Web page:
27. An ex of Donald Trump : MARLA
Marla Maples was the second wife of Donald Trump. Maples and Trump dated secretly for a couple of years while Trump was still married to his first wife Ivana. When Ivana discovered the affair, she filed for divorce, and eventually Donald and Marla married. It was Trump’s turn to file for divorce several years later after the National Enquirer outed Marla for having an affair with a Florida bodyguard.

28. Religion with the Five Pillars : ISLAM
Followers of the Muslim tradition believe in the Five Pillars of Islam, five obligatory acts that underpin Muslim life. The Five Pillars are:
  1. The Islamic creed
  2. Daily prayer
  3. Almsgiving
  4. Fasting during the month of Ramadan
  5. The pilgrimage to Mecca (haj) once during a lifetime

29. Olympic symbol : FLAME
A flame is used as the symbol for the Olympic Games in commemoration of the theft of fire for humanity by Prometheus from Zeus in Greek mythology. The symbolic flame was introduced to the Modern Olympics in the 1928 Summer Games in Amsterdam. The tradition of the Olympic torch relay started out as political theater devised and funded by Nazi Germany for the 1936 Summer Games in Berlin.

31. Dwight's opponent in 1952 and '56 : ADLAI
Adlai Stevenson (AES) ran for president unsuccessfully against Dwight D. Eisenhower (DDE) in 1952 and in 1956. Some years after his second defeat, Stevenson served under President Kennedy (JFK) as Ambassador to the United Nations. Stevenson was always noted for his eloquence and he had a famous exchange in a UN Security Council meeting during the Cuban missile crisis. Stevenson bluntly demanded that the Soviet representative on the council tell the world if the USSR was installing nuclear weapons in Cuba. His words were “Don’t wait for the translation, answer ‘yes’ or ‘no’!” followed by “I am prepared to wait for my answer until Hell freezes over!”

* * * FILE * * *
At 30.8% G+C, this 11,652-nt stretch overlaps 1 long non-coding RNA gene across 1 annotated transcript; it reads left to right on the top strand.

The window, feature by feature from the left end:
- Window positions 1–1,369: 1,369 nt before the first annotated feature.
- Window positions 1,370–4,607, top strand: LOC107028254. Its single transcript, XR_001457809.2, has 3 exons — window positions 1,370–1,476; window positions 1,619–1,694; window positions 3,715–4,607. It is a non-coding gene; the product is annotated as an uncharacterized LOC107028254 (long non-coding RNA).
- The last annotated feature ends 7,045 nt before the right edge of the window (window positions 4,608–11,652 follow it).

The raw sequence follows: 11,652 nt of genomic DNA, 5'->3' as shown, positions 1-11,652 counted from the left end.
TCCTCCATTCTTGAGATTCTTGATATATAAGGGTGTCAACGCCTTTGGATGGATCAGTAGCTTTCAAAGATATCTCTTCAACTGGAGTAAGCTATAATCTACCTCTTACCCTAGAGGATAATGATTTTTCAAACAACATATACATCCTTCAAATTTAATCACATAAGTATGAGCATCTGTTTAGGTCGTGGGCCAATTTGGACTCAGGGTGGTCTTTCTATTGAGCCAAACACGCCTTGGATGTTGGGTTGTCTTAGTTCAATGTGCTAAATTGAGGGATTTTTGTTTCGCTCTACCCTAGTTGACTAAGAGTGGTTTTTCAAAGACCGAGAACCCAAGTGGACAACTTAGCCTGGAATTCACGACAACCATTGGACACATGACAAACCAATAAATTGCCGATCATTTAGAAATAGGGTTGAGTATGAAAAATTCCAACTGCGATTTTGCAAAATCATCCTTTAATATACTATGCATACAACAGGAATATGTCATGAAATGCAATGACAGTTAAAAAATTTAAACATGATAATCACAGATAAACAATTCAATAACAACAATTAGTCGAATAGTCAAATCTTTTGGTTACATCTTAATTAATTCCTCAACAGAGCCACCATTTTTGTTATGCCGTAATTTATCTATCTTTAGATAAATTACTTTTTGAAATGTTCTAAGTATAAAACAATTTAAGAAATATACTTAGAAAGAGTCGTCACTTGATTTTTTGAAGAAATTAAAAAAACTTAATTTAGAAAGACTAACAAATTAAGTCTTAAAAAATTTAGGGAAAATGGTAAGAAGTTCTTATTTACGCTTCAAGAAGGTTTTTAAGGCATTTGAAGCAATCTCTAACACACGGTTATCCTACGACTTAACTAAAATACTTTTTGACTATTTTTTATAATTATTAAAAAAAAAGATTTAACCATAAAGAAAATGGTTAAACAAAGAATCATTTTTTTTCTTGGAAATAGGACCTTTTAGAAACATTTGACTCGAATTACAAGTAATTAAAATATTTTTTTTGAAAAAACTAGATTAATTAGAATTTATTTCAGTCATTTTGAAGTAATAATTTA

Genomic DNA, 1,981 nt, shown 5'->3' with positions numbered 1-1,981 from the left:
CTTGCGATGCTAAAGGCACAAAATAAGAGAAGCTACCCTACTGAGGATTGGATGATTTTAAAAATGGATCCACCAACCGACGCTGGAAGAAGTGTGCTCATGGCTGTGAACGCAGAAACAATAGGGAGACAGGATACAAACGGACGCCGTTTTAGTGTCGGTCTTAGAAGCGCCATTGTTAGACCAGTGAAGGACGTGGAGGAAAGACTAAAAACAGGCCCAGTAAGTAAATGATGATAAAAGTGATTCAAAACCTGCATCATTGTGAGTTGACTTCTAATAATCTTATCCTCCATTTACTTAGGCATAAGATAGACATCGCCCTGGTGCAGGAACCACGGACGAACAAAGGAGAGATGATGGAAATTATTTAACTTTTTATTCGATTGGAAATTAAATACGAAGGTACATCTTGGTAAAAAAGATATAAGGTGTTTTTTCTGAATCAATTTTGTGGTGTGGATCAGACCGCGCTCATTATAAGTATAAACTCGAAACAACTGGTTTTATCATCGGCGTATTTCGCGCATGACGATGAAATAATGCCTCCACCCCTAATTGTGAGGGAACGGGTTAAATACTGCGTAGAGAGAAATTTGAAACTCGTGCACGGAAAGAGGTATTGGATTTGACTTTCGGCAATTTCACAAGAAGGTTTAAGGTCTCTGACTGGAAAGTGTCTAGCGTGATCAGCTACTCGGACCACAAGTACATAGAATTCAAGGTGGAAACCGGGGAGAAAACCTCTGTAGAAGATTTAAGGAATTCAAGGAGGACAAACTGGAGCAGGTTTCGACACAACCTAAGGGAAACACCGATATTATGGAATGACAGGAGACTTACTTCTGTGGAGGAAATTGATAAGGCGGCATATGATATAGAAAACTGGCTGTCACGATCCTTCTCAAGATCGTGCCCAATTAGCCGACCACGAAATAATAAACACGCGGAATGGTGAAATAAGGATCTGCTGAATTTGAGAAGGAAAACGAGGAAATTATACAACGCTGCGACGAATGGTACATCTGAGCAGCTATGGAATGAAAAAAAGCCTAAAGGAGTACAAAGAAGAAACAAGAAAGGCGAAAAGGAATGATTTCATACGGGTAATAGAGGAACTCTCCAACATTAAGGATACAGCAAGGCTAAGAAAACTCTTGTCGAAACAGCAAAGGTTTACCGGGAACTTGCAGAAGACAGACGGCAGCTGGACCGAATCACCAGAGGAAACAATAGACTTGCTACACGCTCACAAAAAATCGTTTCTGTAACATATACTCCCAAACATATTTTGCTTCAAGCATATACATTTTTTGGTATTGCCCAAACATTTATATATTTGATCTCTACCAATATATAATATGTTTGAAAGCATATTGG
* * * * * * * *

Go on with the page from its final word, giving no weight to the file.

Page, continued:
35. "Let's go!" to sled dogs : MUSH!
“Mushing” is the use of one or more dogs to pull a sled. “Mush” is thought to come from the French “marche” meaning “go, run”.

39. Clarinet piece : REED
The clarinet is a lovely-sounding instrument, isn’t it? The name comes from the Italian word “clarino” meaning “trumpet” with the “-et” suffix indicating “small”.

40. Sondheim's "___ the Woods" : INTO
“Into the Woods” is Stephen Sondheim musical that premiered in 1986. The storyline uses characters from several fairy tales, including “Little Red Riding Hood”, “Jack and the Beanstalk”, “Rapunzel” and “Cinderella”. The borrowed characters are held together with an underlying original tale about a baker and his wife who long to have a child, but cannot due to a curse placed on them by a witch.

43. Sprint competitor : T-MOBILE
T-Mobile is a German telecommunications company, a subsidiary of Deutsche Telekom. Deutsche Telekom has used the “T” prefix for a number of its services, including T-Com, T-Online and T-Home.

The company that we know today as Sprint has a history that is linked with the Southern Pacific railroad company. Southern Pacific developed a microwave communication system for its internal use across its network using rights-of-way associated with the company’s extensive railway lines. In the early seventies, the company laid huge lengths of fiber optic cable in those rights-of-way, alongside the tracks, primarily for internal use. The railroad sold excess fiber capacity to private companies, allowing those companies to operate long distance telephone service outside of AT&T, which at that time had a long-distance monopoly. Southern Pacific took advantage of changing FCC regulations and started offering voice service directly to consumers. That service was offered under the name SPRINT, an acronym that stood for Southern Pacific Railroad Internal Networking Telephony. Very interesting …

45. Waterproof fabric : GORE-TEX
Gore-Tex is a waterproof fabric that also “breathes”. This is because the pores in Gore-Tex are small enough to keep out water droplets, but large enough to allow water vapor molecules to pass through.

47. Ska relative : REGGAE